Accountants are expert number crunchers. They are charged with preparing accurate financial records that comply with local and federal laws. They also have to maintain these records and keep them organized and ready for inspection.
They figure out how much tax money an individual or company owes, and they prepare sometimes complex tax returns.
Accountants may also oversee business financial operations to help with things like: risk management, investment planning, cost cutting, profit improvement, account analysis, and tax planning.
But most accountants don’t get to spend all their time squirreled away with their calculators. Most accountants also have to be good communicators. They have to meet with people and be able to communicate complicated financial principles to both businesspeople and laypeople.
To work as an accountant, you will probably need an accounting degree, or a non-accounting degree with some credits in accounting. A candidate who has passed the CPA (Certified Public Accountants) exam will have significantly better employment opportunities.
Specific requirements differ by state, but in general, you do not need a degree in accounting to sit for the CPA. You will probably need a degree in something though, and some states require a number of college credits beyond what is required for a non-accounting bachelor’s degree.
For example, if you earn 120 college credits for your French literature degree, you may need to take additional courses to reach your state’s minimum 150-credit CPA requirement. This is hypothetical—check with your state for exact requirements.
Some professionals who have a non-accounting bachelor’s degree choose to go for their MBA with a concentration in accounting.
Education and Training
Most accountants hold a bachelor’s degree in accounting or a similar field. Job prospects improve significantly for candidates who pass the CPA exam. Some hold MBAs, often with accounting concentrations.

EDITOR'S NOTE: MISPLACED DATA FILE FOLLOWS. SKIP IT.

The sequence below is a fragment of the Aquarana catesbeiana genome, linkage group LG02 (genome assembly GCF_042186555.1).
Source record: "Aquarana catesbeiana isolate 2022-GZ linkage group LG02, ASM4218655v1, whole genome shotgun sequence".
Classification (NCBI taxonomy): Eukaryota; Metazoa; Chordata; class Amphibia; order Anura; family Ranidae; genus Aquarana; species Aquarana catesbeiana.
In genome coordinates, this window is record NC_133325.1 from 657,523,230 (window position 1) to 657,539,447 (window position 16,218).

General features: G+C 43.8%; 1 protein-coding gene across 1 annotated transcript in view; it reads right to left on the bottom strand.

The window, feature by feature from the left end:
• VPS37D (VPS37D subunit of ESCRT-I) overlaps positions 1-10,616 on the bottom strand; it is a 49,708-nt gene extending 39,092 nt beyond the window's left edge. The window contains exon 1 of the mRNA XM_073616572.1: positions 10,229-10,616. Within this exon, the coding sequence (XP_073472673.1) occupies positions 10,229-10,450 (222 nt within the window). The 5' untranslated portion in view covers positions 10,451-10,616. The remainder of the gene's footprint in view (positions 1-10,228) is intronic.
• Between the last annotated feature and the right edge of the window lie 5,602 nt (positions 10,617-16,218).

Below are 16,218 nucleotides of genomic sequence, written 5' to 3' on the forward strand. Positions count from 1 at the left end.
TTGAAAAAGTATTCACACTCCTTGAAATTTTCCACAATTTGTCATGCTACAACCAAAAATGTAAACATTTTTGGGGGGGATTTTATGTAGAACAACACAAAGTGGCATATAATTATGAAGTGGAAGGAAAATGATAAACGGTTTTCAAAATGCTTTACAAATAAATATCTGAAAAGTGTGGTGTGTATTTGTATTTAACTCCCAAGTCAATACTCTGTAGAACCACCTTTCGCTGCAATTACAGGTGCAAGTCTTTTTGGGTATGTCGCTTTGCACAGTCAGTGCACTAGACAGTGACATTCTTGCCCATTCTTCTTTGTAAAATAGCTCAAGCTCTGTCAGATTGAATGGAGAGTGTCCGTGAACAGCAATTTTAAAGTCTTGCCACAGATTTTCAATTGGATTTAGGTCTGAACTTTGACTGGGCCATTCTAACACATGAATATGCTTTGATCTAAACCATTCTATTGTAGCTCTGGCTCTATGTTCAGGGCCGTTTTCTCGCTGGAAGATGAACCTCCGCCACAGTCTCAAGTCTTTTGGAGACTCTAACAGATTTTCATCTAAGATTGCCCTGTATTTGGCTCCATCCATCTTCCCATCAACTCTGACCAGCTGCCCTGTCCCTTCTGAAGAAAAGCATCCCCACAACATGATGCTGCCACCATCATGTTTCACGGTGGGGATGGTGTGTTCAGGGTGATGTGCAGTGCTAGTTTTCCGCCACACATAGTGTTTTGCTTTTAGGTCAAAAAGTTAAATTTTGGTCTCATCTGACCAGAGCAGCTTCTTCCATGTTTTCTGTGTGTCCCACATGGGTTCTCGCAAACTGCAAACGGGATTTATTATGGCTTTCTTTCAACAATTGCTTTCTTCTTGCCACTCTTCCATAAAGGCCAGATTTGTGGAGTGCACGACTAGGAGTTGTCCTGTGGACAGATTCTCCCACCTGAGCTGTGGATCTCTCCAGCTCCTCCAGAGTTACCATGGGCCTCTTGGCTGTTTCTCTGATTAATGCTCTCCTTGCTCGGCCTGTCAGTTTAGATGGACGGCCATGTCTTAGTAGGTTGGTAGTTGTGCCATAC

Many businesses, organizations, and agencies (including the IRS) offer job-specific training to employees.
According to BLS, in May 2012, the median salary for accountants was $63,550 (about $30 per hour), with the top 10 percent earning upwards of $111,500.
BLS further states that only about 20 percent of accountants worked more than 40 hours per week. Many accountants work longer hours during spring “tax season” and some are able to take extended vacations during the off season.
Accounting Career Opportunities
According to BLS, employment opportunities for accountants are expected to grow slightly faster than average for all occupations. From 2012 to 2022, a 13 percent growth is expected. Employment opportunities for accountants are directly proportional to the overall well-being of the economy itself. The healthier the economy, the more accountant jobs there will be.
Many accountants work full-time for businesses and organizations. Others do contract work for small businesses and individuals. Some accountants operate their own accounting firms and hire other accountants and financial professionals to help them.
Some accountants work for governments. These accountants keep records for government agencies and/or examine the records of others. The IRS employs many accountants.
Still others specialize in forensic accounting, investigating financial events after they have happened. These accountants often work for or with law enforcement or lawyers and may be required to serve as expert witnesses in court.